Coping with an eating disorder isn’t easy. But if you or a family member or friend is struggling, there is help. NAMI and NAMI Affiliates are there to provide you with support for you and your family and information about community resources.
Contact the NAMI HelpLine at 1-800-950-NAMI (6264) or email@example.com if you have any questions about finding support and resources.
Although you may realize that your behaviors are destructive it may be difficult to control them. Treatment can teach you ways to cope. Here are some examples:
Lifestyle. It’s important to begin making changes in your life and remove the reminders and stop negative behaviors associated with the disorder. Resist the impulse to check yourself in the mirror frequently or weight your several times a day. Fight the urge to diet or skip meals.
Steer Clear of troublesome reminders. Identify the triggers–a certain place, challenging situations, some friends-for old behaviors or symptoms and prepare a plan to deal with them.
Accept yourself. Your healthy weight is your ideal weight. Don’t be tricked by ultra-thin models and actresses. Look for healthy role models. Focus on activities and interests that make you feel good about yourself.
Partner with your health care providers. Develop trust and communicate openly. Give your healthcare provider the information he or she needs to help you recover. Don’t skip therapy sessions, and be consistent with meal plans. Ask about vitamin and mineral supplements and which type of exercise, if any, is appropriate for strengthening and rebuilding your body.
Complementary therapies. Alternative and complementary therapies and medicines can have negative or positives effects. Always discuss with your health care providers anything you would like to add to your treatment plan. Weight loss supplements, diuretics, laxatives or herbal remedies are commonly unregulated, and often misused. Other treatments generally considered safe and helpful, including acupuncture, massage, yoga, chamomile tea and biofeedback.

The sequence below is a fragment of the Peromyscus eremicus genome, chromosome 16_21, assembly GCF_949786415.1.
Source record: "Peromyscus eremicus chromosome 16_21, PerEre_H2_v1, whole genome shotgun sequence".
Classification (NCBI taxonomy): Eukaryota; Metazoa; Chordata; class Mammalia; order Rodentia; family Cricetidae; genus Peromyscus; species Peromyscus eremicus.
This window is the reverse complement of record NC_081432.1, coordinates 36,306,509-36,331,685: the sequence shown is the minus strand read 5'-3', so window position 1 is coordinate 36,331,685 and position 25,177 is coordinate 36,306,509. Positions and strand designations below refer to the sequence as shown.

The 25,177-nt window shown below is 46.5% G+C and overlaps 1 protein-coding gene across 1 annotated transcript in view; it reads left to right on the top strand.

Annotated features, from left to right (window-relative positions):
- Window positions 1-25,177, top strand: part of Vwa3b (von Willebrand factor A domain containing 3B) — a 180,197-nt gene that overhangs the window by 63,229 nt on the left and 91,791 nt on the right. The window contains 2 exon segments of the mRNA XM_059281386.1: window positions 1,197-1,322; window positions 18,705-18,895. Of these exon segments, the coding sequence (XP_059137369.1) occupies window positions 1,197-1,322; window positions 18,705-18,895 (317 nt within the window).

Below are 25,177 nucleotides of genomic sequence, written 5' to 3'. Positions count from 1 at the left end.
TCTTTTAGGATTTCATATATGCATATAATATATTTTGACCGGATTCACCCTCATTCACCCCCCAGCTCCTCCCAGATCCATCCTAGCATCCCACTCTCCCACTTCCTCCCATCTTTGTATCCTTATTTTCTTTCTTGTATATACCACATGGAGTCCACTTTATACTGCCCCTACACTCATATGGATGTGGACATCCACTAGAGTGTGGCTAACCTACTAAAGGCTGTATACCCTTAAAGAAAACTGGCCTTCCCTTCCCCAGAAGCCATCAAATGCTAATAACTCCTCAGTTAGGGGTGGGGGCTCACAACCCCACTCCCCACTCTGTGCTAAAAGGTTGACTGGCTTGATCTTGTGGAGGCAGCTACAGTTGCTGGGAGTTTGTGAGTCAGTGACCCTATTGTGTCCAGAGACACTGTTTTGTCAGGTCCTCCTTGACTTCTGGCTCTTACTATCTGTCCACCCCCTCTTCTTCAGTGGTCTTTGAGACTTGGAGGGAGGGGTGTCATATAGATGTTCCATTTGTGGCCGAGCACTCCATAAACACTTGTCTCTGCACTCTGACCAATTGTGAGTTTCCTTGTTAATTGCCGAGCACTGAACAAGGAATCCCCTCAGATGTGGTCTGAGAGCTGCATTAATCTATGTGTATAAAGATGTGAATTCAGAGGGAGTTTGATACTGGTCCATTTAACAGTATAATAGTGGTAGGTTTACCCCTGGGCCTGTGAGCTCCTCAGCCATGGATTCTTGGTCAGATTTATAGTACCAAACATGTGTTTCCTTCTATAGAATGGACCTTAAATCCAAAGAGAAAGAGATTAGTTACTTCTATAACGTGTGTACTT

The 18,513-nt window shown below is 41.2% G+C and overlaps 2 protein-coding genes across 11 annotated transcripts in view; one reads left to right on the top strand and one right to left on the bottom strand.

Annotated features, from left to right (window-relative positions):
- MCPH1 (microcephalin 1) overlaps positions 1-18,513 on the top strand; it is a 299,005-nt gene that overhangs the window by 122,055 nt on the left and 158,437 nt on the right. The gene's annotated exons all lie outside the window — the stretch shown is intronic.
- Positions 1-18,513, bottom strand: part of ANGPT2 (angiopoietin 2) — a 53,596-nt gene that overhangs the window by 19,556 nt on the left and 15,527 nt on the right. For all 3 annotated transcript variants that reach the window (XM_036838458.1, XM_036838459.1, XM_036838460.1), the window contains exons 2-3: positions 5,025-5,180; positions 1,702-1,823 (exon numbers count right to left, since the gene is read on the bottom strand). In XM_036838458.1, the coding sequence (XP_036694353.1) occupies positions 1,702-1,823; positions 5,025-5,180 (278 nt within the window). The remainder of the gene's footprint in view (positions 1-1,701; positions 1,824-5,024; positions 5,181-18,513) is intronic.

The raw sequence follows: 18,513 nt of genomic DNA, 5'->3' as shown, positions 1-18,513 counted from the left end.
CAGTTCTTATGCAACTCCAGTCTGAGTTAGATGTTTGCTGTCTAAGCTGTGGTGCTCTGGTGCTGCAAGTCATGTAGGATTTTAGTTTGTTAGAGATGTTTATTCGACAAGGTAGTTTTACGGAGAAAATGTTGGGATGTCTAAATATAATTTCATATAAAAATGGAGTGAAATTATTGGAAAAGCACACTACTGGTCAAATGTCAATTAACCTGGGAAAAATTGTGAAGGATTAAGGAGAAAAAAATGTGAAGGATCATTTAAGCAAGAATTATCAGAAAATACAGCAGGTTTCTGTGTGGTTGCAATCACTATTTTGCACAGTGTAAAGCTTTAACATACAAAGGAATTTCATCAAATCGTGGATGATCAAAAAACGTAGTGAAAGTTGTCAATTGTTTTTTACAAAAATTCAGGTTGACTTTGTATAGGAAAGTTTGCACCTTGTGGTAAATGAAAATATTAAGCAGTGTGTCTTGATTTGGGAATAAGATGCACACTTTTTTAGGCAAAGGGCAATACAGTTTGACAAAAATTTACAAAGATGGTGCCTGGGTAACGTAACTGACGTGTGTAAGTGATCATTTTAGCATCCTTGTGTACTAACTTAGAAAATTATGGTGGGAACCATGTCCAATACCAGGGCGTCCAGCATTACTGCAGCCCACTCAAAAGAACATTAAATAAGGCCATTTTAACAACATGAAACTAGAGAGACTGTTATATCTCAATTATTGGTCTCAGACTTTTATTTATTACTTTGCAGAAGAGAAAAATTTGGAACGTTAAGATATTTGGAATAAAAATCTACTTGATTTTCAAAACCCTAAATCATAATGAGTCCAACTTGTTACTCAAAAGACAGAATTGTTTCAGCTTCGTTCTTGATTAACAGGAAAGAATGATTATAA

Learn all you can. Read self-help books that offer practical, credible advice. Research helpful topics online, but don’t visit websites that promote dangerous eating habits or showcase very thin, unhealthy bodies, as it could trigger a relapse. For men with eating disorders, check out the National Association for Males with Eating Disorders (N.A.M.E.D.).
Find emotional support from others recovering from an eating disorder. Share your thoughts, fears and questions with other people who have dealt with an eating disorder. Connect with others on online message boards or peer-support groups like NAMI Connection Recovery Support Groups.
If you live with a mental health condition, learn more about managing your mental health and finding the support you need.
Supporting Your Family Member or Friend
Discuss your concerns. If you have concerns about a friend or family member and suspect an eating disorder may be the reason, learn about the different disorders, symptoms and warning signs. When you are knowledgeable, talking with him or her in a loving and non-confrontational way about your concerns is best. Tell the person you care.
Suggest they see a doctor, counselor or other health professional. This may be tricky, as your loved one may not want to admit or even realize there is a problem, but sometimes seeing a professional who is knowledgeable about eating disorders is the first step in recovery.
Avoid the traps. Conflicts and battles are hurtful. If a person is not ready to acknowledge a problem, you can be a supportive friend. Avoid placing blame, guilt or shame on them about behaviors or attitudes related to the eating disorder. Remember that giving simple solutions minimizes the courage and strength a person needs to recover from an eating disorder.
Be a good role model. Reflect on your attitudes and actions. Do you maintain sensible eating and exercise habits? Also, focus on the other person’s successes, accomplishments or personality.
Parenting. Having a child with an eating disorder places significant responsibility on parents, making them active partners in treatment planning and implementation. Your family needs to feel comfortable and confident in the professional’s approach and abilities, and in discussing the disorder. Finding a mental health professional with experience treating young people or children with eating disorders and their families is important.
Find emotional support. Family support groups provide people with a chance to share thoughts, fears and questions with other people who are in similar situations and understand. NAMI Basics, and NAMI Family-to-Family programs are offered in many communities by NAMI Affiliates.
– See more at: http://www.nami.org/Learn-More/Mental-Health-Conditions/Eating-Disorders/Support#sthash.154qVyGJ.dpuf